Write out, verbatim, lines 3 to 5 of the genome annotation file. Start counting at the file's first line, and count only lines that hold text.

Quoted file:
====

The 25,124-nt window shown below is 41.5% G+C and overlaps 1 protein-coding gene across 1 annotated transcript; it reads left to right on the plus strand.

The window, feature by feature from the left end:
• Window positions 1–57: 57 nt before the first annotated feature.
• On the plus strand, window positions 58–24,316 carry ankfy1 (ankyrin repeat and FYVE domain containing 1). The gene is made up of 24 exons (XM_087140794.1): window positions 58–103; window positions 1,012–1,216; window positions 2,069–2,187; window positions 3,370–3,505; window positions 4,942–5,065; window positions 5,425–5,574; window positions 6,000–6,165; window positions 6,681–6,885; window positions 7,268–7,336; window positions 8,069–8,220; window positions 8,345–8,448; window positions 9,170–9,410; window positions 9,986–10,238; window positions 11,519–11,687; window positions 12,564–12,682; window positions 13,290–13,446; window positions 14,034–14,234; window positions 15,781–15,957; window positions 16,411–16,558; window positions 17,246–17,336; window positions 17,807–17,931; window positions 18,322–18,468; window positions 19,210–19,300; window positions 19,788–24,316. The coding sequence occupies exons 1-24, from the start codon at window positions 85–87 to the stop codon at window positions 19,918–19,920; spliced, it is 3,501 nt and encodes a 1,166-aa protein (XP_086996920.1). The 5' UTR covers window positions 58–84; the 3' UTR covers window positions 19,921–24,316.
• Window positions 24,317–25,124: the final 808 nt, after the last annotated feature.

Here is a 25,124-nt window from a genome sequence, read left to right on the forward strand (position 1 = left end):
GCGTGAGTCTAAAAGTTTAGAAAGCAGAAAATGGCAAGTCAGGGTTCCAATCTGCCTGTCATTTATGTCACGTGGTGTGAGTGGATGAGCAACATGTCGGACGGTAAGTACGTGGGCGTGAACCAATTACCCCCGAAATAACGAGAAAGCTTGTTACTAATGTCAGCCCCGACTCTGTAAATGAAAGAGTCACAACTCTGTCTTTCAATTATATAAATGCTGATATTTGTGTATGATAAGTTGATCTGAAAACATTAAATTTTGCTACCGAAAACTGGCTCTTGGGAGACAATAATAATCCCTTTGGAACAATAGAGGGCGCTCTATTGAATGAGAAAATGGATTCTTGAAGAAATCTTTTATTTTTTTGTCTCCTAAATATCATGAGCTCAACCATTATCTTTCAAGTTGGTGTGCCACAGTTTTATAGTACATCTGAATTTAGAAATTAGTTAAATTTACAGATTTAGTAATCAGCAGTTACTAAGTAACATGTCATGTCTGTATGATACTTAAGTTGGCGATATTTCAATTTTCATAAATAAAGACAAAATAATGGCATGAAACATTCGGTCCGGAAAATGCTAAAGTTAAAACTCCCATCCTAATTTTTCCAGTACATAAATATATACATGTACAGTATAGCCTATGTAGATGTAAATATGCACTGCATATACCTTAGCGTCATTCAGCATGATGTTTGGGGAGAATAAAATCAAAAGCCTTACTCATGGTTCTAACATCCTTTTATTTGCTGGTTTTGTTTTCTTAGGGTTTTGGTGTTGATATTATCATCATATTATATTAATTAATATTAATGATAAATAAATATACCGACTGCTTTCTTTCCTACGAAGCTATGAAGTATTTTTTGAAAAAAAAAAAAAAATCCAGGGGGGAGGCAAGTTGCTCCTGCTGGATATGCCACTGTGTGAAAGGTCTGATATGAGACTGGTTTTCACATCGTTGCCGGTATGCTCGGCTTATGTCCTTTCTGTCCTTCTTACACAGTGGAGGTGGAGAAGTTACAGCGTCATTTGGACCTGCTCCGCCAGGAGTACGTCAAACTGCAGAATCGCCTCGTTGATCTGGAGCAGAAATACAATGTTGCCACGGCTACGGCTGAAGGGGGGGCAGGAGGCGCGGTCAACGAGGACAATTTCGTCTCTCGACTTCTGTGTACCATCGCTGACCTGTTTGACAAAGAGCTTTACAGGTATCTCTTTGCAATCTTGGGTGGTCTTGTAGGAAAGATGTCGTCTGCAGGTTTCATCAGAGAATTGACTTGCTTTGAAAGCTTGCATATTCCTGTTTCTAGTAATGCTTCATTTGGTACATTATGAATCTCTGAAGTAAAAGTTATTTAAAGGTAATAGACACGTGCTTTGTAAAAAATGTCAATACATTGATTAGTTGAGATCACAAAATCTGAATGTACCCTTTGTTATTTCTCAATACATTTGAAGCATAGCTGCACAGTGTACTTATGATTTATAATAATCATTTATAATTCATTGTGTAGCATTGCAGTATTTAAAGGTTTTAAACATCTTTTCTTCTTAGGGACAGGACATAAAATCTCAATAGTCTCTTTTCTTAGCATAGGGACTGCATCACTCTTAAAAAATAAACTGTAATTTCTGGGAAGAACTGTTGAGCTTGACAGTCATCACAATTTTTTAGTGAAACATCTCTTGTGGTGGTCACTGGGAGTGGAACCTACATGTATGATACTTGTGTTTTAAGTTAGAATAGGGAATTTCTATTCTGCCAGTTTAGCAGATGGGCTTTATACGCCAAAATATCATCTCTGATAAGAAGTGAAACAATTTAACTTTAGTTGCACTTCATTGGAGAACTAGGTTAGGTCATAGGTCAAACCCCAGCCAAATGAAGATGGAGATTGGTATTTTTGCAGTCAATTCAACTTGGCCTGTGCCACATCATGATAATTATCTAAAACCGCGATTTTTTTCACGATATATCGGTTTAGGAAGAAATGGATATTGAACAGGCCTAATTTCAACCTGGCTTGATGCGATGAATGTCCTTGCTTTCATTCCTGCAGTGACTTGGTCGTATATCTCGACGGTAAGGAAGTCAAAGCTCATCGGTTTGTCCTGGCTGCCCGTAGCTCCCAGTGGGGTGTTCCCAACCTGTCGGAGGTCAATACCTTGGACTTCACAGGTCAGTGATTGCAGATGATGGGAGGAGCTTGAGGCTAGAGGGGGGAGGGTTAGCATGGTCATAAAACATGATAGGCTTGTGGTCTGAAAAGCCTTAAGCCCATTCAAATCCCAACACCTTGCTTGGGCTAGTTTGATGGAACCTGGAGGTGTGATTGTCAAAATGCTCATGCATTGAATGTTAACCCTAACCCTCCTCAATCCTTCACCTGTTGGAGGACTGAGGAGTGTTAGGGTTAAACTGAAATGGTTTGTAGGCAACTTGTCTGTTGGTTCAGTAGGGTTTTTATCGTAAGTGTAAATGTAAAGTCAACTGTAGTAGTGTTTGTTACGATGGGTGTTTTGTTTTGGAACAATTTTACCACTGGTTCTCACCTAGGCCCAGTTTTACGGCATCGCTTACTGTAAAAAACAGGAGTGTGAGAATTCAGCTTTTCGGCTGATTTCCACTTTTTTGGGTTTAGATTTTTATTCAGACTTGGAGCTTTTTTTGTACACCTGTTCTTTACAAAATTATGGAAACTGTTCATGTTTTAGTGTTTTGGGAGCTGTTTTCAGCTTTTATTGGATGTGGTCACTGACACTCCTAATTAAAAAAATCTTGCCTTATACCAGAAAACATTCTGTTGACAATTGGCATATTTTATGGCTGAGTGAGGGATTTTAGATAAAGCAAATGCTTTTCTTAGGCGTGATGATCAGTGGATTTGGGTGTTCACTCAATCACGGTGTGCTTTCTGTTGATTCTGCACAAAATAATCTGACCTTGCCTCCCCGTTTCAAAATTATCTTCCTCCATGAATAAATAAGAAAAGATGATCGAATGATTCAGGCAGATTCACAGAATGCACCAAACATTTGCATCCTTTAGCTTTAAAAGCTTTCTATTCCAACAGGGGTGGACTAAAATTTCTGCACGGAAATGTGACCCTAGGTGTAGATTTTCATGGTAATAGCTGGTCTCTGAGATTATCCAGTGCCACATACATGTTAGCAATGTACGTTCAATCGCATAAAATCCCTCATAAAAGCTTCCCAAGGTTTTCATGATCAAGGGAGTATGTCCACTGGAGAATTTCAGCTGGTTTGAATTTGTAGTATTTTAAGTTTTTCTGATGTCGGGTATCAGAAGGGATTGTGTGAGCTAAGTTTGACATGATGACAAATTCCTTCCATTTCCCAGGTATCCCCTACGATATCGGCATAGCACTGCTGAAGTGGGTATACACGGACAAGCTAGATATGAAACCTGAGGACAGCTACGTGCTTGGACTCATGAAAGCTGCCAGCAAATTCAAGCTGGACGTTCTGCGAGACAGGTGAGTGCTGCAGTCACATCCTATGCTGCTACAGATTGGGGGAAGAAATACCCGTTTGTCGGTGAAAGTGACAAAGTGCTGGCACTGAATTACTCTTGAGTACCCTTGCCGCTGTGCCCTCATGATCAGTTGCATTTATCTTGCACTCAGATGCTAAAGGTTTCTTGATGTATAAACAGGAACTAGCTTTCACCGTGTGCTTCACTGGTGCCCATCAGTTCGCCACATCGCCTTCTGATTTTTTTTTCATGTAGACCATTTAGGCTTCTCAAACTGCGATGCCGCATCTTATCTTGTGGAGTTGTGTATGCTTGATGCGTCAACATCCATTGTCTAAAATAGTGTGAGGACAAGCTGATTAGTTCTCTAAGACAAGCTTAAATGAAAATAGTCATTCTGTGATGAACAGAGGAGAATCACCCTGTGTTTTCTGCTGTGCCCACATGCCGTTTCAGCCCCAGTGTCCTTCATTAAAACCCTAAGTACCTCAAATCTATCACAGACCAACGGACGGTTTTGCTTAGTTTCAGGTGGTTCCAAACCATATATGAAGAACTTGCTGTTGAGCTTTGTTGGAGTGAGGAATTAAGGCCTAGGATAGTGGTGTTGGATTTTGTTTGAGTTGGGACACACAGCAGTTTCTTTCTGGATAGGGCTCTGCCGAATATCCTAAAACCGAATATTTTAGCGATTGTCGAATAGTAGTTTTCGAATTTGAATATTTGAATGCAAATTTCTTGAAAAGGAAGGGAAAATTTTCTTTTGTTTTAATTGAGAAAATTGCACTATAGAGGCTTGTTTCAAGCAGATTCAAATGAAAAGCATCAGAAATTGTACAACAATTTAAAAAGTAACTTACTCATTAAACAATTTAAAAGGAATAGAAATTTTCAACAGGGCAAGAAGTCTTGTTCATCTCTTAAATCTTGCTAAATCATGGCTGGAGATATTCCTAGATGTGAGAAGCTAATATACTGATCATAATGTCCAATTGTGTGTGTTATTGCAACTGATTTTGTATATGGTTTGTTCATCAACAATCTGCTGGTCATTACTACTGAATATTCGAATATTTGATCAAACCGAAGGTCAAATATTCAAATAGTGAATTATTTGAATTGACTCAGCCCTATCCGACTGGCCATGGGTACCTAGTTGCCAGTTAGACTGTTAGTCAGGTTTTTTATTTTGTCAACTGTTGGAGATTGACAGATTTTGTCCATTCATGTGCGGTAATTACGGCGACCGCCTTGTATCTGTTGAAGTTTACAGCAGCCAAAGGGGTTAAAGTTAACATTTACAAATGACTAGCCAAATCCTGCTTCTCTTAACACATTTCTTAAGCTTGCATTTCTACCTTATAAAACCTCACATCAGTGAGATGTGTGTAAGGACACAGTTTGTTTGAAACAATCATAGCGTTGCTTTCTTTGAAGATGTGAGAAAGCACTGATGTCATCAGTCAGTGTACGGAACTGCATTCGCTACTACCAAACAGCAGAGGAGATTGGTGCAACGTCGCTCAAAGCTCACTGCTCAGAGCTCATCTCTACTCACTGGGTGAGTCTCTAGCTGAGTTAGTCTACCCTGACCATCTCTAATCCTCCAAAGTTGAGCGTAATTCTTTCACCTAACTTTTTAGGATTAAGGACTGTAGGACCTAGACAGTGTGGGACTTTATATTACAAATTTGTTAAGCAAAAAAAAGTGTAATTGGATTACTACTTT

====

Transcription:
• Window positions 1–57: 57 nt before the first annotated feature.
• On the plus strand, window positions 58–24,316 carry ankfy1 (ankyrin repeat and FYVE domain containing 1). The gene is made up of 24 exons (XM_087140794.1): window positions 58–103; window positions 1,012–1,216; window positions 2,069–2,187; window positions 3,370–3,505; window positions 4,942–5,065; window positions 5,425–5,574; window positions 6,000–6,165; window positions 6,681–6,885; window positions 7,268–7,336; window positions 8,069–8,220; window positions 8,345–8,448; window positions 9,170–9,410; window positions 9,986–10,238; window positions 11,519–11,687; window positions 12,564–12,682; window positions 13,290–13,446; window positions 14,034–14,234; window positions 15,781–15,957; window positions 16,411–16,558; window positions 17,246–17,336; window positions 17,807–17,931; window positions 18,322–18,468; window positions 19,210–19,300; window positions 19,788–24,316. The coding sequence occupies exons 1-24, from the start codon at window positions 85–87 to the stop codon at window positions 19,918–19,920; spliced, it is 3,501 nt and encodes a 1,166-aa protein (XP_086996920.1). The 5' UTR covers window positions 58–84; the 3' UTR covers window positions 19,921–24,316.
• Window positions 24,317–25,124: the final 808 nt, after the last annotated feature.